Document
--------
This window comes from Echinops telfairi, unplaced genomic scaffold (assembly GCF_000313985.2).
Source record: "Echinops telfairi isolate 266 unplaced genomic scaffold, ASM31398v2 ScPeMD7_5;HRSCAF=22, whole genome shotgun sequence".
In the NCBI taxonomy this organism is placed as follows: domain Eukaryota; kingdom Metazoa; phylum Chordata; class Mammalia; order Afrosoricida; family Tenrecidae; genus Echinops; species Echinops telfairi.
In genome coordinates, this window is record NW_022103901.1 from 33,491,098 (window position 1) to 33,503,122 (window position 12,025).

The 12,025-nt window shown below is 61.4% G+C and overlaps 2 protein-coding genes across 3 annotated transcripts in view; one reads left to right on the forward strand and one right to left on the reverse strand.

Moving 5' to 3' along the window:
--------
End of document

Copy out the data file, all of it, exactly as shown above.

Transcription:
This window comes from Echinops telfairi, unplaced genomic scaffold (assembly GCF_000313985.2).
Source record: "Echinops telfairi isolate 266 unplaced genomic scaffold, ASM31398v2 ScPeMD7_5;HRSCAF=22, whole genome shotgun sequence".
In the NCBI taxonomy this organism is placed as follows: domain Eukaryota; kingdom Metazoa; phylum Chordata; class Mammalia; order Afrosoricida; family Tenrecidae; genus Echinops; species Echinops telfairi.
In genome coordinates, this window is record NW_022103901.1 from 33,491,098 (window position 1) to 33,503,122 (window position 12,025).

The 12,025-nt window shown below is 61.4% G+C and overlaps 2 protein-coding genes across 3 annotated transcripts in view; one reads left to right on the forward strand and one right to left on the reverse strand.

Moving 5' to 3' along the window: